More than 30 attendants from oil spill response and maritime organizations attended the IMOR seminar. Attendees included representatives from the Canadian and Swedish Coast Guard, ITOPF and GosMorSpasSluzhba, the Russian State Marine Rescue Service, Finnish Environment Institute and the Finnish Coast Guard.
The IMOR project, started in 2015 and will be concluded this year, utilized the winterized Lamor Sternmax skimmer installed onboard the Arctia icebreaker Ahto. Test procedures were carried out when the vessel was underway and at a standstill in the varying ice conditions in the northern Gulf of Bothnia.
“The ice trials tested and examined the effectiveness of mechanical oil spill response operations in ice and the behavior of oil throughout recovery operations with different applications of the vessels position and propulsion,” explained Rune Högström, Lamor’s COO.
“The Sternmax is the world’s largest vessel-mounted skimmer dedicated to Arctic operations with a remarkable recovery capacity of 560 m³/h (2465 gpm). Test results proved that the vessel’s propulsion can induce a current to pull oil from under ice and concentrate the oil to the area of recovery where it can be effectively collected with the Sternmax oil recovery unit. Alternatively, the icebreaker can crush the ice and the Sternmax can then be deployed from the stern of the vessel into the ice for recovery operations,” said Högström.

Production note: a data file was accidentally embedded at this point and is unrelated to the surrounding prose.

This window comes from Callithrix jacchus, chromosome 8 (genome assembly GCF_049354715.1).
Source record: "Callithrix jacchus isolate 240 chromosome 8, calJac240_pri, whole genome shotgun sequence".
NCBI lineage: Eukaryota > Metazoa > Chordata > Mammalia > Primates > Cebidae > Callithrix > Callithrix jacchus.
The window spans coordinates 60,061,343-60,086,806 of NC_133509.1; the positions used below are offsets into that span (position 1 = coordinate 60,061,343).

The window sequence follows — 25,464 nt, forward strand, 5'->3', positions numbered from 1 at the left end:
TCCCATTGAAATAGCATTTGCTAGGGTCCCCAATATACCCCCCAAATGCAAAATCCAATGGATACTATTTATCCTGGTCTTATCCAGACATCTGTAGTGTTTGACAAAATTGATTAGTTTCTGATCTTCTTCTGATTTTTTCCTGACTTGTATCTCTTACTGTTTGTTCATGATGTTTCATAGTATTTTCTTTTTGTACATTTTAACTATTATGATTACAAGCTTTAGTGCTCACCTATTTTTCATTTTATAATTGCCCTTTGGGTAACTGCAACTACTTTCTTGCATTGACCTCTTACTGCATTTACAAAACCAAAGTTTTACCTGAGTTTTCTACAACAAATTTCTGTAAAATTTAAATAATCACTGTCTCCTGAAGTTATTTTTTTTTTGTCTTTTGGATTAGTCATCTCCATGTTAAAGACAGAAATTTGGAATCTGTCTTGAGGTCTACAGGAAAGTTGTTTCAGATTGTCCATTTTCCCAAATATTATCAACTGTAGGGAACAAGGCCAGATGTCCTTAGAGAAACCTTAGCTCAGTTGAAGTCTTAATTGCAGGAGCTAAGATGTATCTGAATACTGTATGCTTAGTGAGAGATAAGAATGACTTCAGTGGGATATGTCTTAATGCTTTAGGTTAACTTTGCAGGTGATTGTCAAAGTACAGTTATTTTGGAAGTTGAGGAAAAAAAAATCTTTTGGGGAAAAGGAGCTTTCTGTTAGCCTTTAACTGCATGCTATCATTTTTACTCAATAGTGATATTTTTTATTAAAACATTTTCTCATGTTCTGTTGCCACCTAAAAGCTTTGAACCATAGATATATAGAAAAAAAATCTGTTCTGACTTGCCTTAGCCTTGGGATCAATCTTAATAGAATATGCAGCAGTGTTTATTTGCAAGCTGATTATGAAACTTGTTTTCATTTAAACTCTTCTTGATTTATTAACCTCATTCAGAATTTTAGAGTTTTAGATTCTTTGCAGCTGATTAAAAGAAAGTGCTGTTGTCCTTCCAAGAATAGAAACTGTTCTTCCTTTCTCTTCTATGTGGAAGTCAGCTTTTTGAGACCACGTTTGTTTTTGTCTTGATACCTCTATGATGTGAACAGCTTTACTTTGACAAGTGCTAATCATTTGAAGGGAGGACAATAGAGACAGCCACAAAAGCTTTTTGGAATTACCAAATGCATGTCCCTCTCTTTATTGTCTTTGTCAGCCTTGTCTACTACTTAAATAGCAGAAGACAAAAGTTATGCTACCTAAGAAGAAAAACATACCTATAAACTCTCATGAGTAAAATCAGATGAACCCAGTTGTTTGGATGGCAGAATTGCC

“The trials performed for the IMOR project measured the flow of ice, water and a surrogate oil, Rhodamine dye, with varying scientific equipment to identify the effects of the propulsion system on surface currents. Based on an understanding of flow dynamics, machinery and thrusters of of an oil-recovery vessel the testing was able to identify how the vessel can redirect oil toward the area of recovery operations,” said Hanna Suutarla, Arctia’s Development Manager.